The rise of digital media has spawned the age of subscriptions, where the world’s biggest companies are at war for the literal hours of a consumer’s day. The video streaming industry is often at the center of this discussion, but recent events have put sony (SONY 0.91%) and Microsoft (MSFT 0.87%) at the forefront of the subscription wars – here’s why.
The rise of gaming subscriptions
Microsoft launched its Xbox Game Pass video game subscription service in June 2017, and its immense success changed the industry. For $14.99/month, the company gives its members access to a massive library of games playable with an Xbox or PC, streamed or downloaded. In a style similar to netflix Originals, Microsoft releases its internally developed titles on day one of the service, with Halo and Forza Horizon just a few Xbox exclusives immediately available to subscribers. Five years later, Xbox Game Pass continues to experience phenomenal growth. From 2020 to 2022, the platform’s subscribers grew by 150%, from 10 million to 25 million members.
Xbox Game Pass has retained its position at the top, even as tech giants such as Google’s parent company Alphabet, with its Stadia cloud gaming service, has entered the market. Stadia launched in 2019 and struggled to convince consumers to adopt its platform. Google hasn’t revealed subscriber numbers since hitting one million in 2020, but insiders reported that Stadia missed user targets by “hundreds of thousands” in 2021.
Sony now intends to give Xbox Game Pass a run for its money with its revamped PlayStation Plus service. Sony previously offered two subscriptions: PlayStation Plus, primarily for online features, and PlayStation Now, which offered subscribers a streaming library of over 700 games. The updated PlayStation Plus combined these services into one platform and launched on June 13.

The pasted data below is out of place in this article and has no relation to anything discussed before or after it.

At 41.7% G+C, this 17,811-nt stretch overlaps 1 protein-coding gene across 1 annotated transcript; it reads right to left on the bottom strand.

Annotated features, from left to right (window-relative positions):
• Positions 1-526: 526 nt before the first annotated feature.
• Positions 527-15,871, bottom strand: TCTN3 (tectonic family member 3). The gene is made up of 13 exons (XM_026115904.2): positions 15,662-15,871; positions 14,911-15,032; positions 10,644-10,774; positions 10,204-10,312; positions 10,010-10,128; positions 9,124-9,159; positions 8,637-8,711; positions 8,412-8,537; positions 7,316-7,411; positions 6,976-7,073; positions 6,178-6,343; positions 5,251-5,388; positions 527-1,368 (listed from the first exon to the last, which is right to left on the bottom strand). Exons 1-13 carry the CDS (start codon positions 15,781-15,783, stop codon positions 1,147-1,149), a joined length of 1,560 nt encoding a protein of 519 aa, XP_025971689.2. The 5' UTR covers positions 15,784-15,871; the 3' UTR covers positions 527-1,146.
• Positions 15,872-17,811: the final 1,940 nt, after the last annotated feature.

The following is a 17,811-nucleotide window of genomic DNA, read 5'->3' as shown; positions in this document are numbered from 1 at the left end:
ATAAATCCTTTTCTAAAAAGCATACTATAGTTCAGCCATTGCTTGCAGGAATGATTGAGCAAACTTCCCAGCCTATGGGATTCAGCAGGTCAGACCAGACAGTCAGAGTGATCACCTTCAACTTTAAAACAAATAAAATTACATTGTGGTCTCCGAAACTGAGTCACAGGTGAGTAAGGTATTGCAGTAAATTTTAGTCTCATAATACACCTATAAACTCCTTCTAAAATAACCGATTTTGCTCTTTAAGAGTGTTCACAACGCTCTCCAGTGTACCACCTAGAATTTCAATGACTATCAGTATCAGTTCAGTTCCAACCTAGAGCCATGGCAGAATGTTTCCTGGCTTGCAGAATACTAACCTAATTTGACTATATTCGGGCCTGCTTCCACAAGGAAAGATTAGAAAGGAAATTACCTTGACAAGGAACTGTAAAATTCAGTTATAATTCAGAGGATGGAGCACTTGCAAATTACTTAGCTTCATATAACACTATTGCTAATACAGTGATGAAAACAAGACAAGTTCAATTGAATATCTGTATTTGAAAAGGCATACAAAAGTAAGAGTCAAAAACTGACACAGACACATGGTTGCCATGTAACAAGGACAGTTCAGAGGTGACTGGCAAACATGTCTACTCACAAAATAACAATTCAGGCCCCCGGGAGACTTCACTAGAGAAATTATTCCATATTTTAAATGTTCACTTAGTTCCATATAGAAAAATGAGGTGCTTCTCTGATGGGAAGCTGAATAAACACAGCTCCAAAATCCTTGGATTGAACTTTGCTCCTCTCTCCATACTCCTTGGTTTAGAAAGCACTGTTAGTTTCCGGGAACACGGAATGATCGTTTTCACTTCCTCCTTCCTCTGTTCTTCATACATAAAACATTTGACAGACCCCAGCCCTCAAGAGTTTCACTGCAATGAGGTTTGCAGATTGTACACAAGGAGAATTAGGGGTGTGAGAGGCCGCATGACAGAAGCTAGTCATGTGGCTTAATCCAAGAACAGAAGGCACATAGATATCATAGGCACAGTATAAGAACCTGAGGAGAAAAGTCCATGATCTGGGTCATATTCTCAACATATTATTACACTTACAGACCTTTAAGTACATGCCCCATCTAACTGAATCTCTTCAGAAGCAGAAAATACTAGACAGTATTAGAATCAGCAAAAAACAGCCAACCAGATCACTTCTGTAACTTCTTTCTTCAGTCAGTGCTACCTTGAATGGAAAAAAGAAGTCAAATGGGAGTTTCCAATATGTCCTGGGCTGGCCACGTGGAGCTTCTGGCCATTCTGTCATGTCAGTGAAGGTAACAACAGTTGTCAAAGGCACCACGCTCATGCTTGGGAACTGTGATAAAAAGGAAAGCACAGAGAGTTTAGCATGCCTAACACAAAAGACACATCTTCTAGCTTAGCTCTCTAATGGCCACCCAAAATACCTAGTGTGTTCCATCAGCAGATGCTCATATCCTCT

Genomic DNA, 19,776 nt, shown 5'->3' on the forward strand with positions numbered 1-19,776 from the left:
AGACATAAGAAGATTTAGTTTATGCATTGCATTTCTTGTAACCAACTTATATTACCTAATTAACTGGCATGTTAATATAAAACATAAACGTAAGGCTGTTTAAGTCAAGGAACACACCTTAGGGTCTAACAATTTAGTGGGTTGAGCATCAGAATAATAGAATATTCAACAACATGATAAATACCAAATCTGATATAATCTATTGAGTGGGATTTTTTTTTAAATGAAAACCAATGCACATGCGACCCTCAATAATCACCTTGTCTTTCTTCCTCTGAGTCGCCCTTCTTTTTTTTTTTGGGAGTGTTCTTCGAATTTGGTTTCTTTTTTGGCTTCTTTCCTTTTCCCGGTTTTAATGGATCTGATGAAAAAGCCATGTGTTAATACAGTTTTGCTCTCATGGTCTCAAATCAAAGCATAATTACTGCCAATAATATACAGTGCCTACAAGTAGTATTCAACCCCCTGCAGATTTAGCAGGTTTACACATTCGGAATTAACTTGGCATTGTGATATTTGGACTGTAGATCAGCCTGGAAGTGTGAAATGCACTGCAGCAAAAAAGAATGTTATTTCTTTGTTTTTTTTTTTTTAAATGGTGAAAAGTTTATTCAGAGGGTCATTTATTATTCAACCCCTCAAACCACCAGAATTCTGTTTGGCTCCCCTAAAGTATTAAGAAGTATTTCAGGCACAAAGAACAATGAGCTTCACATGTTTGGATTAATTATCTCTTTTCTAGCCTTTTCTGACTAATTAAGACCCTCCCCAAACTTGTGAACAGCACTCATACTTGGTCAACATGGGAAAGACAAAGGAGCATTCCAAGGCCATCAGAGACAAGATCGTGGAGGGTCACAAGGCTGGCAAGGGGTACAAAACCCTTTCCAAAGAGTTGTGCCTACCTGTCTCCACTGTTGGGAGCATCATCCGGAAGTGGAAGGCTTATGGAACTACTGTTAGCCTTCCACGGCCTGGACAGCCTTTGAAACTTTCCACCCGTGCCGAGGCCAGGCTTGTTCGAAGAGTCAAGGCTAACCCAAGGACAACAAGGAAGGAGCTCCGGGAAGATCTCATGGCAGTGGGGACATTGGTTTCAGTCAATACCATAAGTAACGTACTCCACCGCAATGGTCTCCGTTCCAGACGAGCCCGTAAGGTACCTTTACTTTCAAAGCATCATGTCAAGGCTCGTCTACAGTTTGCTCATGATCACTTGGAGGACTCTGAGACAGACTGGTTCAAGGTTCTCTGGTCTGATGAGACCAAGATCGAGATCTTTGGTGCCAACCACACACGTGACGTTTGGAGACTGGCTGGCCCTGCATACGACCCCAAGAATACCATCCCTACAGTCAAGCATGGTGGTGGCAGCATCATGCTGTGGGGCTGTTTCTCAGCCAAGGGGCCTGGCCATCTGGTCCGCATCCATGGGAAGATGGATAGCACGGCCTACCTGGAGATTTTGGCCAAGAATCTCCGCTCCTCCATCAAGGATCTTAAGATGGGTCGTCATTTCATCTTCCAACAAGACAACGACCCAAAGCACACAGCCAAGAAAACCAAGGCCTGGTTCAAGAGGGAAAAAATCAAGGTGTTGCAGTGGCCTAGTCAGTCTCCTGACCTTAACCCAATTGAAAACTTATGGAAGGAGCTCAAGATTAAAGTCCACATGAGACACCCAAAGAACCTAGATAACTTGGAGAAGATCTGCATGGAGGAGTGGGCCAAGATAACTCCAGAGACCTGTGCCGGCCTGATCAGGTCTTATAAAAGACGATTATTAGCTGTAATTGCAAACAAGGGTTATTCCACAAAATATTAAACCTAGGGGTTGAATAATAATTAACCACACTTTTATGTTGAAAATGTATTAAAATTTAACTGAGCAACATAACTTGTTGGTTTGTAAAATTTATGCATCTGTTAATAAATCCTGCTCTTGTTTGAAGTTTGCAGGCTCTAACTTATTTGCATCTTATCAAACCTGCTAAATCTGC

PlayStation owners can now choose from three different PlayStation Plus tiers: “Essential” is primarily online access, but the second tier is titled “Extra” and brings the service much closer to Game Pass. For $14.99/month, members can download and play games from a library of popular titles, such as Marvel’s Spiderman (2018) and Ghosts of Tsushima (2020). The final tier is “Premium,” which adds the ability to stream games for $17.99/month.
A war in time
The streaming and subscription wars are often discussed in the context of video platforms such as Netflix and Disney+. However, in addition to video streaming, wrestling also involves games, sports, audio subscriptions and social media. Research has shown that households use an average of 12.5 different sources of entertainment, around half of which are considered “must-haves” and therefore less likely to be abandoned. The same study found that around 66% to 67% of consumers consider game subscriptions a must-have. While this is positive, it is imperative that these platforms offer engaging content to remain competitive.
One of the biggest draws for Xbox Game Pass subscribers over the years has been the ability to play Microsoft-exclusive games right away through the service, saving $60 or more on a new title. For this reason, Sony and Microsoft have recently acquired several game developers to increase their libraries of exclusive games.
In March 2021, Microsoft acquired ZeniMax Media, the parent company of game developers Bethesda Softworks, for $7.5 billion. The Xbox company also plans to buy Activision Blizzard, which houses the Call of Duty franchise, for a record $68.7 billion. Additionally, Sony has acquired a few developers over the past year, including the original creators of HaloBungie Inc. and Haven Studios.
Who will win?
Stadia effectively pulled out of the competition, announcing in February that it would no longer be developing exclusive games for its platform. Sony and Microsoft arguably have equally enticing game libraries, though it remains to be seen how PlayStation Plus will handle games developed in-house by Sony and whether subscribers will be able to play them on launch day. However, a PlayStation exclusive game called Wander from a third-party developer will release on day one of service at the end of July, a positive indication that other games may follow suit. If they do, PlayStation Plus would become an even closer rival to Xbox Game Pass.
Microsoft may have time on its side, as Game Pass has been around long enough to earn consumer trust, but Sony is a worthy contender. Going forward, it will be crucial to note what other developer acquisitions each company has made. For example, there’s still time for Microsoft’s Activision deal to fail, which could be an indicator of where the subscription race is headed. As with all subscriptions, consumers will flock to the service that can provide the best products at the best price.
Suzanne Frey, an executive at Alphabet, is a board member of The Motley Fool. Dany Cook has no position in the stocks mentioned. The Motley Fool has positions and recommends Alphabet (A shares), Alphabet (C shares), Microsoft and Netflix. The Motley Fool has a disclosure policy.